The central principle of Kantian ethics. According the the so-called "Universal Law Formulation" of the principle (Kant presented other formulations), the Categorical Imperative reads "Act only on that maxim whereby you can at the same time will that it should become a universal law." Cf. maxim
is the necessary and absolute moral law believed to be the ultimate rational foundation for all moral conduct. "So act that you can will the maxim (principle) of your action to be an universal law binding upon the will of every other rational person." Categorical imperatives are absolutely binding.
This is a philosopical term Kant made up. It has something to do with ethics. It's one of those things that somebody'll mention in philosophy classes but I don't really understand because I haven't had a class in ethics yet. It's a very imposing term, however, and it certainly sounds very confusing. Mentioning categorical imperatives is great fun at parties, especially when you want somebody to leave you alone. You just have to hope that they don't ask you what it means.
the moral principle that behavior should be determined by duty
a command which expresses a general, unavoidable requirement of the moral law. Its three forms express the requirements of universalizability, respect and autonomy. Together they establish that an action is properly called 'morally good' only if (1) we can will all persons to do it, (2) it enables us to treat other persons as ends and not merely as the means to our own selfish ends, and (3) it allows us to see other persons as mutual law-makers in an ideal 'realm of ends'.
in the philosophy of Immanuel Kant (1724-1804), a moral law or command not dependent on any conditions; a rule enjoining us to act so that we could will our act as a universal maxim.
An unconditional command which, for Kant, told us our duty by pointing to actions which were good in themselves, and in the pursuit of the summum bonum (supreme good). For Kant this included his universalizability maxim "Always act in such a way that the maxim of your action can be willed as a universal law."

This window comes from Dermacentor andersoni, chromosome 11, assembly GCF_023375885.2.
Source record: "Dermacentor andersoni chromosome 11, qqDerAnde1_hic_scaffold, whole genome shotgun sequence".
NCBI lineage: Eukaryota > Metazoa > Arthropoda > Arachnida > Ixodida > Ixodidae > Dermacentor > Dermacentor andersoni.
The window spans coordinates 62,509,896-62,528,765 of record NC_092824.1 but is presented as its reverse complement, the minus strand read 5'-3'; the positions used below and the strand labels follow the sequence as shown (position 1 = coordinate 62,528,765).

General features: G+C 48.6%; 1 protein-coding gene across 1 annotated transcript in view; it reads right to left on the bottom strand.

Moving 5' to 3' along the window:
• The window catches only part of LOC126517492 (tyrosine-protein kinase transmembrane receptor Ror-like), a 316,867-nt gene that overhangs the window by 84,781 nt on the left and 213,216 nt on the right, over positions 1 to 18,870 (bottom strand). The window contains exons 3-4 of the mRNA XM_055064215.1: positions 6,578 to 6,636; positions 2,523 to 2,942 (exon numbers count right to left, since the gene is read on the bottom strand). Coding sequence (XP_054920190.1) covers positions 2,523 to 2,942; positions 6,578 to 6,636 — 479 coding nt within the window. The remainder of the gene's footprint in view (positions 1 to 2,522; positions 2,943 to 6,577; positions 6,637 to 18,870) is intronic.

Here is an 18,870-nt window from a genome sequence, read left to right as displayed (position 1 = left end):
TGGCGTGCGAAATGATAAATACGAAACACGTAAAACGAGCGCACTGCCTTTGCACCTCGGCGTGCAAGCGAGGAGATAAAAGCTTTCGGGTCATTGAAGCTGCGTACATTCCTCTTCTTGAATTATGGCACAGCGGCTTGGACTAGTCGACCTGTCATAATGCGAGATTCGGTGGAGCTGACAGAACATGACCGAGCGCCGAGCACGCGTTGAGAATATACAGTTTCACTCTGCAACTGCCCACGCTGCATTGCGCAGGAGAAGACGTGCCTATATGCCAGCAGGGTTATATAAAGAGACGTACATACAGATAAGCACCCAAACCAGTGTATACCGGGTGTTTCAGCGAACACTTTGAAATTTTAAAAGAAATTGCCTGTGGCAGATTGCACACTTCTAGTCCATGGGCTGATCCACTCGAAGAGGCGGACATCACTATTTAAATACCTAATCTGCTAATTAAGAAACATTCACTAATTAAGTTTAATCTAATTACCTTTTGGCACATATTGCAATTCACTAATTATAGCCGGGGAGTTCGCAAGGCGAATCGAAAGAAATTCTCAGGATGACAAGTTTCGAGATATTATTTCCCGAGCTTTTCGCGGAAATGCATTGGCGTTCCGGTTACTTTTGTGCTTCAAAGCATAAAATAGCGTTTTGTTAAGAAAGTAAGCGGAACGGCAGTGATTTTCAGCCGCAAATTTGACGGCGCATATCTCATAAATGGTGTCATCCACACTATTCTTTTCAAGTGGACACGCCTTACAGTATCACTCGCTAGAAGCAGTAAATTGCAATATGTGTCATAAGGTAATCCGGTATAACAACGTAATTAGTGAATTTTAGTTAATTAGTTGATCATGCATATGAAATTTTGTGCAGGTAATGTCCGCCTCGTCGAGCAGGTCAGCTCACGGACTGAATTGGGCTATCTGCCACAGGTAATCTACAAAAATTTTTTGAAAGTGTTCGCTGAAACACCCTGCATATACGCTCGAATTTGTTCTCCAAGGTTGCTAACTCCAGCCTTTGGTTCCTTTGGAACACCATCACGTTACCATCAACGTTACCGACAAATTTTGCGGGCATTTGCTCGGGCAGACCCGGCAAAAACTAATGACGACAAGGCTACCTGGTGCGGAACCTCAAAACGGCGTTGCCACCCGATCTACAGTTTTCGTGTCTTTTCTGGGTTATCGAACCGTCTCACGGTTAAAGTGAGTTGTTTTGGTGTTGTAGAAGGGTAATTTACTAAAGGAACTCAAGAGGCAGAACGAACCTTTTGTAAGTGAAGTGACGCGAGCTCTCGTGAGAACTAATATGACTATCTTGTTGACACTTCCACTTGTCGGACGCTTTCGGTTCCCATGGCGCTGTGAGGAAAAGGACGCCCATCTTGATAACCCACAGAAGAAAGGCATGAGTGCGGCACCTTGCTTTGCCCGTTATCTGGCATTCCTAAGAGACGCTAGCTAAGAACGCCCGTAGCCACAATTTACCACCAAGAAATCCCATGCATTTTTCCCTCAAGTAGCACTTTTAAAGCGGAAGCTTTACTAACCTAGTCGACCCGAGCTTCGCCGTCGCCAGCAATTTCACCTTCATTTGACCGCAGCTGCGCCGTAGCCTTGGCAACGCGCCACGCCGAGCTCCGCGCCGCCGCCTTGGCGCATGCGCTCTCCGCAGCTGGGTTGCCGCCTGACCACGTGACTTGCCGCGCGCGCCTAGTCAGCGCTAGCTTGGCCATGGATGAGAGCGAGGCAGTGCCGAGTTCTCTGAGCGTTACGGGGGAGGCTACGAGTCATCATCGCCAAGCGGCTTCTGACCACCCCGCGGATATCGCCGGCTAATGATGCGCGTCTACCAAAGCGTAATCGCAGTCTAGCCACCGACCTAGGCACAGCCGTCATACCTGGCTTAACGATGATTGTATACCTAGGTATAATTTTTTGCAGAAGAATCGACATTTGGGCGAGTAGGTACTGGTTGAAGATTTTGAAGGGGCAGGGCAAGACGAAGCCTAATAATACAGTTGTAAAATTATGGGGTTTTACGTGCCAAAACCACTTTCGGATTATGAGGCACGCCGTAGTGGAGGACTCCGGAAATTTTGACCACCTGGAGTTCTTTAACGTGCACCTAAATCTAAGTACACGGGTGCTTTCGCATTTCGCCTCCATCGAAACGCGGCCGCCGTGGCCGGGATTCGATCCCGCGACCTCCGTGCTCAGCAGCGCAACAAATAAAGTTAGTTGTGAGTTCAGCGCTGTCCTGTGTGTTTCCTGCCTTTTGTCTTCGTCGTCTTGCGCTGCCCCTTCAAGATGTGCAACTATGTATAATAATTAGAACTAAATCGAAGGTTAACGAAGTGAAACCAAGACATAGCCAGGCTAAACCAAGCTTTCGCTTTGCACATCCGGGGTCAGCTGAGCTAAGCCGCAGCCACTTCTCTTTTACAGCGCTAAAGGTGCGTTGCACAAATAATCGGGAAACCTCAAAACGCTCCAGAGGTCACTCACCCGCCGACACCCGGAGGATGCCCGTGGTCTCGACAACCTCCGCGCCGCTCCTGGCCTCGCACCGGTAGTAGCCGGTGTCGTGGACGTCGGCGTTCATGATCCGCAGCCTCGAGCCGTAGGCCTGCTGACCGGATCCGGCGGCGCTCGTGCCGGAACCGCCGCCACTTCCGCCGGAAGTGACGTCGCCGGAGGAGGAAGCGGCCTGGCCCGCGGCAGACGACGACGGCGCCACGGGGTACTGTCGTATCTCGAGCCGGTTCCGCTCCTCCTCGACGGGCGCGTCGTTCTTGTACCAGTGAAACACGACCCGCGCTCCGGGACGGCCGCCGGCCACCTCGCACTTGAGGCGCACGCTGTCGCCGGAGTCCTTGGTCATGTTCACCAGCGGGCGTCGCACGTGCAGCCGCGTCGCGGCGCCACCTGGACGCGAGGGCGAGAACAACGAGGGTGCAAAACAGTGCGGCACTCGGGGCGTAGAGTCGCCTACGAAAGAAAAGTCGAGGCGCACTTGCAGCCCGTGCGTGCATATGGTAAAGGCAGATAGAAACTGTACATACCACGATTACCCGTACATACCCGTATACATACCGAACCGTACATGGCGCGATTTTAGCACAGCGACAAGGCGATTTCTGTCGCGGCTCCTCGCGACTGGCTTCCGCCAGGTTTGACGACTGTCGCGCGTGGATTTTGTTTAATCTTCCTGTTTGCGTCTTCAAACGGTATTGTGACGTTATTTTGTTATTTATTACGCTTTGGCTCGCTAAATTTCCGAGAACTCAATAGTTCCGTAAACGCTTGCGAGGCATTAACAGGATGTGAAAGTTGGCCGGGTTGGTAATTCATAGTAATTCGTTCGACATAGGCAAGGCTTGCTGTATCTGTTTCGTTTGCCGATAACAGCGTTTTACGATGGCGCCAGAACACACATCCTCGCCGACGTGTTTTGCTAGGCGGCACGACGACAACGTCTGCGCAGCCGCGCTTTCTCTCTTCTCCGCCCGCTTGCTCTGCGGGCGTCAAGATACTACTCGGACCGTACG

An unconditional command. For Immanuel Kant, all of morality depended on a single categorical imperative. One version of that imperative was, "Always act in such a way that the maxim of your action can be willed as a universal law."
is Immanuel Kant's (1724-1804) famous term for an unconditional moral command in contrast to a conditional one that depends on an "if." This categorical duty refers to what ought to be and was expressed by Kant in three different but interrelated ways. First, the Principle of Universality states: "Act only on that maxim (rule) whereby thou canst at the same time will that it should become a universal law." The second is the Principle of Treating Humanity as Ends in Themselves: "So act as to treat humanity, whether in thine own person or in that of any other, in every case as an end withal, never as means only." The third formulation of the categorical imperative is the Principle of Moral Autonomy: Kant said that although a rational person of good will "is only under obligation to act in conformity with his own will," it is "a will which by the purpose of nature prescribes universal laws."
The categorical imperative is the central philosophical concept of the moral philosophy of Immanuel Kant, and to modern deontological ethics. Kant introduced this concept in Groundwork of the Metaphysic of Morals. Here, the categorical imperative is outlined according to the arguments found in his work.